There you have your bully.
Picking on a “weak” target ensures that the bully will win, although he’s engineered a lopsided fight. So whether or not he is capable of acknowledging it explicitly to himself, he may still feel like a fraud—or worse, a coward. This feeling further fuels his outward projection of rage and self-hate, and so the cycle continues.
Add to this volatile concoction the bedlam of budding sexuality and you have a possibly violent—and potentially deadly—combination.
By puberty (or before it), most of us know who we’re attracted to. Our bodies sort it out when our minds cannot. Some males are born heterosexual. I know this to be true because I was born homosexual.
Unlike many men who come out as gay, I’ve never had sex with a woman. I’ve never even been curious about it. I can recognize that a particular woman is beautiful—even sexy; but that recognition never produces a sexual charge. (Now, if she had a brother … ) When straight friends have told me they’ve just never been curious about fooling around with guys, I believe them.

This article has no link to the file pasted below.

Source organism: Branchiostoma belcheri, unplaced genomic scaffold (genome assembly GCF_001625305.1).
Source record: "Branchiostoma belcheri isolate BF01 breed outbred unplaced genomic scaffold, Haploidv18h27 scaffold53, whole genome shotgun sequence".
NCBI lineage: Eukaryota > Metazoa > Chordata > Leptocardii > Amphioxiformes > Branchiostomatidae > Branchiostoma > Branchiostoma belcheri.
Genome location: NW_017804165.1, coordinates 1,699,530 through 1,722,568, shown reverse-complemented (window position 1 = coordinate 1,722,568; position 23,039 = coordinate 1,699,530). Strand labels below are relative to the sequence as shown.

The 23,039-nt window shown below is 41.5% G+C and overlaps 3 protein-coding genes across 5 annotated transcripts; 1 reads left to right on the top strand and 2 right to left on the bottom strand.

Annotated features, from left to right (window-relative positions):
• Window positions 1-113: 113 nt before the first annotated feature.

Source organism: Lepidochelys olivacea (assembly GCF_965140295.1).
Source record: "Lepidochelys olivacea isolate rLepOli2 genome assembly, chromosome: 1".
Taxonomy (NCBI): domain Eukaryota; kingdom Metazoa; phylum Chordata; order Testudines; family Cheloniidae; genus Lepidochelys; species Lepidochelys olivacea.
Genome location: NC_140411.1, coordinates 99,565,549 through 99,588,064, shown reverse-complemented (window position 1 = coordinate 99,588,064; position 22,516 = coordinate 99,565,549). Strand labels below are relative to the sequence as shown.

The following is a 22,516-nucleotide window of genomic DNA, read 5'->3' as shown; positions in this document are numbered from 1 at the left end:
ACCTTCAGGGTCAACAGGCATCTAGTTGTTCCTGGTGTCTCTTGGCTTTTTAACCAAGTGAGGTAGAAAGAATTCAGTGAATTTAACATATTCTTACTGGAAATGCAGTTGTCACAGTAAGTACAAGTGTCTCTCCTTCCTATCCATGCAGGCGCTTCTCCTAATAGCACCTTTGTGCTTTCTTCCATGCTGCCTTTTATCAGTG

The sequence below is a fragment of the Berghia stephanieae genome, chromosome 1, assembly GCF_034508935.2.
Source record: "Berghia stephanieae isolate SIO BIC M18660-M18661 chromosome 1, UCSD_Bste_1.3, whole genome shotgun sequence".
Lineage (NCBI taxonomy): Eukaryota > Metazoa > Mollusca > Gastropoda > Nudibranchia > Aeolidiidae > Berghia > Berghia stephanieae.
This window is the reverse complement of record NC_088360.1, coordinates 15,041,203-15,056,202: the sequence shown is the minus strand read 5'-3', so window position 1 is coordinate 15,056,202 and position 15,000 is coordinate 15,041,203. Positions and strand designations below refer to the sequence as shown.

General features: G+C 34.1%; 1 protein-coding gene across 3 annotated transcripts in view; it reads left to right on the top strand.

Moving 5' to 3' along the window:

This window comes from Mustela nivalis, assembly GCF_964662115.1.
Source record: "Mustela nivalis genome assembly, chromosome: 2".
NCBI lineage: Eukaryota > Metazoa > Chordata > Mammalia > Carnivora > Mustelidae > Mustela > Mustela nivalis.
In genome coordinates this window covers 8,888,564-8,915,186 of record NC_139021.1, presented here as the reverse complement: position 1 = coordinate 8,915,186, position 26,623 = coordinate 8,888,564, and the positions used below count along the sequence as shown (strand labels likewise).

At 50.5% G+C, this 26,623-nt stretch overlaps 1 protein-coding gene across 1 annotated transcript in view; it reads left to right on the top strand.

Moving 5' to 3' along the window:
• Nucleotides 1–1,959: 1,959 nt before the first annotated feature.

But sexuality is fluid and adolescence is hormonal. What about those boys who mostly like girls but find their eyes wandering in the locker room shower, or who know that guys, not girls, arouse them?
Those who are otherwise frustrated and ashamed of what turns them on often find ugly coping mechanisms. These closet cases have a stake in more than just figuring out a way to be “a man” by winning—they have to figure out a way to “pass” as straight.